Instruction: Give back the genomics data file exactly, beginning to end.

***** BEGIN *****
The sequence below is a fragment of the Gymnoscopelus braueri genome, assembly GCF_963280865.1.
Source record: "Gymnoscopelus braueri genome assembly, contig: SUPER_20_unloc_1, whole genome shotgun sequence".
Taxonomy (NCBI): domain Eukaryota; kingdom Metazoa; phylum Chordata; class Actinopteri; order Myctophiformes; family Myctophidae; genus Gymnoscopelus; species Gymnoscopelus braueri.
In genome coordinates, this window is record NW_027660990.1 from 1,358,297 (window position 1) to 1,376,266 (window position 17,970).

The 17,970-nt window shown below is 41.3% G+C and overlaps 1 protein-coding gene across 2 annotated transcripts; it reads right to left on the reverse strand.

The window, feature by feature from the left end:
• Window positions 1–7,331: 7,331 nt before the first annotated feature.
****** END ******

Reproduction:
The sequence below is a fragment of the Gymnoscopelus braueri genome, assembly GCF_963280865.1.
Source record: "Gymnoscopelus braueri genome assembly, contig: SUPER_20_unloc_1, whole genome shotgun sequence".
Taxonomy (NCBI): domain Eukaryota; kingdom Metazoa; phylum Chordata; class Actinopteri; order Myctophiformes; family Myctophidae; genus Gymnoscopelus; species Gymnoscopelus braueri.
In genome coordinates, this window is record NW_027660990.1 from 1,358,297 (window position 1) to 1,376,266 (window position 17,970).

The 17,970-nt window shown below is 41.3% G+C and overlaps 1 protein-coding gene across 2 annotated transcripts; it reads right to left on the reverse strand.

The window, feature by feature from the left end:
• Window positions 1–7,331: 7,331 nt before the first annotated feature.